Motortola KRZR K1 Review: Released in 2006, the KRZR K1 continued the trend of Motorola releasing phones with unpronouneable names. Having already provided an innovative design in the flip market with the Motorola V3 (and its successor V3x), the novelty value of an extremely thin phone had disappeared, so one sensed that simply offering another phone in this vein would not be good enough.
So having reduced the thickness of the phone, we’ve gone in the other dimension. The KRZR K1 is a new type of narrower design, whilst still preserving some thinness. Whilst models such as the W375 were quite similar to this, the K1 went a step forward by releasing as a premium model, with an all-glass front and a satisfying construction.
Much like the original V3 phone, this phone emphasised style over actual spec; this phone was weaker than many other flagship models at the time. Indeed, it was worse specced than the Motorola V3x. One of the key constraints was the narrow profile of the phone, which made a slimmer screen unavoidable.
This phone was nevertheless a success, offering a markedly different look than other phones. As with the V3, a successor came out pretty quickly: the Motorola KRZR K3 came out the following year. This phone did not trouble the top of the market either, but rectified many of the weaknesses here, reinstating the front camera and offering a slightly larger screen.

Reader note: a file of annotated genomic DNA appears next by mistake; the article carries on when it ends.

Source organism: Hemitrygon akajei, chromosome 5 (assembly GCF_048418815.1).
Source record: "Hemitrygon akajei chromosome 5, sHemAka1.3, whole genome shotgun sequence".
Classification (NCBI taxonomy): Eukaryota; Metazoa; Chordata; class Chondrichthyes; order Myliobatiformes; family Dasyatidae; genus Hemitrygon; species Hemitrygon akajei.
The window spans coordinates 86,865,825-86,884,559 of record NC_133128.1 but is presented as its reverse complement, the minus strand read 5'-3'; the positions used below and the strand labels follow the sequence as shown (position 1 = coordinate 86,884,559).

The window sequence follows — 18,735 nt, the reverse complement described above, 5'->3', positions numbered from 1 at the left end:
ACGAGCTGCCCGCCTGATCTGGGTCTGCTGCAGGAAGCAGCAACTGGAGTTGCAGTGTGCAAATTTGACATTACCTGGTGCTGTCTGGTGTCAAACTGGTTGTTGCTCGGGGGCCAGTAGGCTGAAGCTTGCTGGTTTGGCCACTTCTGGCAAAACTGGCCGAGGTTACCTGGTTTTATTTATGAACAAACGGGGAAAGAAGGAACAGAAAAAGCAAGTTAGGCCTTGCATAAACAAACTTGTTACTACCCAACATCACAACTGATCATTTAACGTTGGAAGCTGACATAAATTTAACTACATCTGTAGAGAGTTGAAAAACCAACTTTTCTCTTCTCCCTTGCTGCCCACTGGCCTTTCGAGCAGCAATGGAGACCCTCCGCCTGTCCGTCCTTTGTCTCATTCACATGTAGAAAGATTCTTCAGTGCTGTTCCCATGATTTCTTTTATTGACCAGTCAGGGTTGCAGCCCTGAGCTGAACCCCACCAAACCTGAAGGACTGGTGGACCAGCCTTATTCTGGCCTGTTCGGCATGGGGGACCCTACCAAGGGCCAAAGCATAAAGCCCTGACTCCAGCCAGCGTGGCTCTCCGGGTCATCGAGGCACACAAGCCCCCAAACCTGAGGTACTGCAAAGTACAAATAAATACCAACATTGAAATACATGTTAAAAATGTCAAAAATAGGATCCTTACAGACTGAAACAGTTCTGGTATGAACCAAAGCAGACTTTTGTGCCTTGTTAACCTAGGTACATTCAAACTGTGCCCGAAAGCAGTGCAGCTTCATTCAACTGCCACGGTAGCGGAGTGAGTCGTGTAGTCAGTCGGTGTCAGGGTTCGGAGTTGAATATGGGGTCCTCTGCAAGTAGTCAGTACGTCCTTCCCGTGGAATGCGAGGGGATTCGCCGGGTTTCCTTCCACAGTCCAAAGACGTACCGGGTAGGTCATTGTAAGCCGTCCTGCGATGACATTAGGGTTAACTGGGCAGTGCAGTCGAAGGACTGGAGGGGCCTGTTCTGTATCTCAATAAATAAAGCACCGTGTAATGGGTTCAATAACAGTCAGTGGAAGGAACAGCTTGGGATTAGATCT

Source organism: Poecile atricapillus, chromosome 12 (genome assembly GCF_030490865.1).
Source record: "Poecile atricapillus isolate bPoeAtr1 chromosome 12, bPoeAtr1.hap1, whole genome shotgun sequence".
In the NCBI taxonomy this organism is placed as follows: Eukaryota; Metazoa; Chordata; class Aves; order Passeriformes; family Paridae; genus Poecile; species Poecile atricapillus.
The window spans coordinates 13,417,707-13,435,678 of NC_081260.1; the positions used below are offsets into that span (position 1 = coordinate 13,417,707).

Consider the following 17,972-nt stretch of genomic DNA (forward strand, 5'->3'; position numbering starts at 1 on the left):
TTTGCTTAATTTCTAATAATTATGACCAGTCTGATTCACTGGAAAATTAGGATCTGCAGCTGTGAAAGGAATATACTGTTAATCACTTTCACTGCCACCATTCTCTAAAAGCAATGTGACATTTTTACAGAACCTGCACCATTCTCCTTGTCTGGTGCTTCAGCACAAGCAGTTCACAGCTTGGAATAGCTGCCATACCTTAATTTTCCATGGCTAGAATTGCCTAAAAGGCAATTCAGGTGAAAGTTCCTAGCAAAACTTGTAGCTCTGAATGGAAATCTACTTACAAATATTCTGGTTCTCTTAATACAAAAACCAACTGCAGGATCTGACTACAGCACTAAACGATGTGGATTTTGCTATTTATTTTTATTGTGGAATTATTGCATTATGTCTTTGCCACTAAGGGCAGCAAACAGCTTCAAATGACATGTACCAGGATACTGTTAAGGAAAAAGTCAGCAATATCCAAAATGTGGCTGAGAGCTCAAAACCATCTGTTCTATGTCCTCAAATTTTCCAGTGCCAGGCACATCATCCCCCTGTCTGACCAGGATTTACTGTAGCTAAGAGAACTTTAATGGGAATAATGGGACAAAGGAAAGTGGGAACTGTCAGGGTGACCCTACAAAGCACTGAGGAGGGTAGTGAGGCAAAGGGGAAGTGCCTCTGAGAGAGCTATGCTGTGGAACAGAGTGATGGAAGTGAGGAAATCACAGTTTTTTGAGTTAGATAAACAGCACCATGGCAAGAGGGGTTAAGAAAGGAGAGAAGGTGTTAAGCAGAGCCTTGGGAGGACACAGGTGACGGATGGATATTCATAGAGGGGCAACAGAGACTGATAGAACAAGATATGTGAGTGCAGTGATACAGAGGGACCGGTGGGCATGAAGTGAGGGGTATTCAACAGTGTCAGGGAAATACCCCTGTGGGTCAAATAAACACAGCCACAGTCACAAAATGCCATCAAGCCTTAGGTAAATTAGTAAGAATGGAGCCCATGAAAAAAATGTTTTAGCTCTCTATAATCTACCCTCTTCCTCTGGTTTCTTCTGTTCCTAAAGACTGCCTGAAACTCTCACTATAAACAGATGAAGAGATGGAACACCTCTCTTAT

Motorola KRZR K1 Review Pros:
- Excellent construction of the phone; it had a visually appealing appearance and certainly was one of the more distinctive phones on the market.
- The phone profile was changed so this was much narrower than the V3 series: this made the phone much easier to hold and to put into pockets.
- Media was well supported on the phone, with the microSD card support retained.
- Propreitary ports were gotten rid of, and Mini USB was used for both charging and also data, making it much easier to port data to and from the phone.
Motorola KRZR K1 Review Cons:
- The excellent design hid a fragility: the front facing of the phone was a thin layer of glass prone to cracking if the phone was dropped. This part was not easy or cheap to replace. The rear velvet-style housing on the rear was prone to picking up dust.
- Imaging on the phone was poor with a small lens with no flash underperforming its 2MP billing. There was also no space for a front-facing video camera.
- Screen size was smaller than the V3x and also in lower resolution, again a concession to the design.
- Relative to the first RAZR family of phones there was little innovations here, but there was a decent price premium attached to this phone.
Current Pricing and Future Prospects:
This is certainly a well-remembered model of phone, as in its day it was a premium model. As with many of the older Motorola flip phones there should be ample interest in this, and as such a healthy supported price.
Where can I get one?
Interested in more phones? See a list of phones I own here.